AsThe conversion operator. Lets you convert a variable to an explicit type. Can also be used to format numbers, sizes and dates.
:When used by itself (and not as part of the ternary operator), this provides a way to initialise a variable as an explicit type.
[ ]Used to define a value container. A value container is a variable that can contain other variables - kind of like a struct in C++ or a Javascript object array.
.Used to access a member variable of a value container.
If / ElseIf / Else

The main form of flow control in the evaluator begins with an if clause. The condition to test must appear inside parentheses. The condition (which can include function calls and mathemetical operations) is evaluated as either true or false. If the result is true, the code branch immediately following the if is entered. If that code branch needs to contain more than a single clause, you must open a scope using a { brace character.

// Simple test, if x equals 5 we return the string "five" to whoever called us
if (x == 5) return "five";

// More complex test, if x plus y is greater than 20...
if (x + y > 20)
	// we've opened a scope so we can have more than one clause
	Output("yes it's more than 20!");
	return "more than twenty";

If the condition tested by the if clause evaluates to false, the evaluator skips over the next clause (or the next scope, if a scope is opened). It then looks for an elseif or else keyword. Elseif lets you provide another condition to test - the same behavior applies to that as with if.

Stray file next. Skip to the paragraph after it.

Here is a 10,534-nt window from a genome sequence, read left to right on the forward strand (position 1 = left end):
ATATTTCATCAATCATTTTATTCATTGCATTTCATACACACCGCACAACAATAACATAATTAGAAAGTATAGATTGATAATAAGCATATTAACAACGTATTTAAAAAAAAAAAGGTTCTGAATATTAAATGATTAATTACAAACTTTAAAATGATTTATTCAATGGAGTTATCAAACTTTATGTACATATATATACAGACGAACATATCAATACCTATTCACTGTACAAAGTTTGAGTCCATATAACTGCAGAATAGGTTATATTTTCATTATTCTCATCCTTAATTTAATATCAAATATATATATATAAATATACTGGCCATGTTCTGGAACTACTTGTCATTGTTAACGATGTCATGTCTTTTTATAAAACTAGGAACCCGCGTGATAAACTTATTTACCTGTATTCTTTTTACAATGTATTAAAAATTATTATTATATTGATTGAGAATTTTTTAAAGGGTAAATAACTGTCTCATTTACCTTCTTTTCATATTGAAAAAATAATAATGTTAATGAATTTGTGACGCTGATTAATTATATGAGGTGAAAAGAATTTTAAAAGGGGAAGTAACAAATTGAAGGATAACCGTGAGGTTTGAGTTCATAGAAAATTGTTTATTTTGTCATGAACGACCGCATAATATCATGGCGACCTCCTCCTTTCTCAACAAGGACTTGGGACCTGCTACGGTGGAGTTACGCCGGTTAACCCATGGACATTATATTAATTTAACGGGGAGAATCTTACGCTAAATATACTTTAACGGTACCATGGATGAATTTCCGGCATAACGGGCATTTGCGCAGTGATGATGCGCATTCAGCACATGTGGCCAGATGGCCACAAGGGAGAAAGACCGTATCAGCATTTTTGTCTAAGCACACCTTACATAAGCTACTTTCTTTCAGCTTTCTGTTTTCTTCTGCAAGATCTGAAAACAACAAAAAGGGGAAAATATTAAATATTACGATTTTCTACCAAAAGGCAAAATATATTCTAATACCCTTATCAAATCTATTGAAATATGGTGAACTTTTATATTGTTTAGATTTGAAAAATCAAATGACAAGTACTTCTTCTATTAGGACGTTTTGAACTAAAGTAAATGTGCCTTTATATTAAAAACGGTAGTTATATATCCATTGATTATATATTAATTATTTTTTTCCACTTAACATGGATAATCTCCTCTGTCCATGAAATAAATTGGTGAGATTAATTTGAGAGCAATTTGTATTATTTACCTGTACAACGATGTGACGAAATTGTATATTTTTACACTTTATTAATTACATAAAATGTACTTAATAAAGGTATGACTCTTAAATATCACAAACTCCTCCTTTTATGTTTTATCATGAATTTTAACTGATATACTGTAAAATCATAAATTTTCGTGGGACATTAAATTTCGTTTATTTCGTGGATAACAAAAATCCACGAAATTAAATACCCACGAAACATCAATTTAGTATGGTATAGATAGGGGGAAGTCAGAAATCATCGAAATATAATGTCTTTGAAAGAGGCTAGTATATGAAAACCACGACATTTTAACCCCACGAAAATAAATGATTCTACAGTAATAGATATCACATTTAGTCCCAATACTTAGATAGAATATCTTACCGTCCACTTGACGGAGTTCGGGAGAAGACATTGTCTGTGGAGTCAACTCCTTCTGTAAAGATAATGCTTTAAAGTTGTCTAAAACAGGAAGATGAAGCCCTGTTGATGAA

if (x + y > 20)
	return "more than twenty";
elseif (x == 5)
	return "five";

You can have as many elseif clauses as you like. The evaluator will continue evaluating the conditions for each one in order, until it finds one that evaluates as true.

If an else clause is provided then the code following it is only executed if none of the preceding conditions evaluated as true.

if (x + y > 20)
	return "more than twenty";
elseif (x == 5)
	return "five";
	return "something else";

Note that only one (at most) of the if, elseif or else clauses in a block will have its code executed. If the block does not end with an else then its possible that none of the code within the block would be executed (i.e. if all conditions evaluate to false).

Ternary Operator

The ternary or comparison operator is the only operator that takes three parameters rather than two. It's basically a shorthand form of if/else.

return (x == 5) ? "five" : "something else";

The expression immediately to the left of the ? is evaluated as true or false. If it evaluates to true, the value immediately to the right of the ? is returned - otherwise, the value to the right of the : is returned instead.

You can string multiple ternary operators together if desired:

return (x + y > 20) ? "more than twenty" : (x == 5) ? "five" : "something else";

Remembering that evaluation proceeds from left-to-right, in the above example:

  • Is the result of x + y greater than 20? If so, return "more than twenty"
  • Otherwise, is x equal to 5? If so, return "five"
  • Otherwise, return "something else"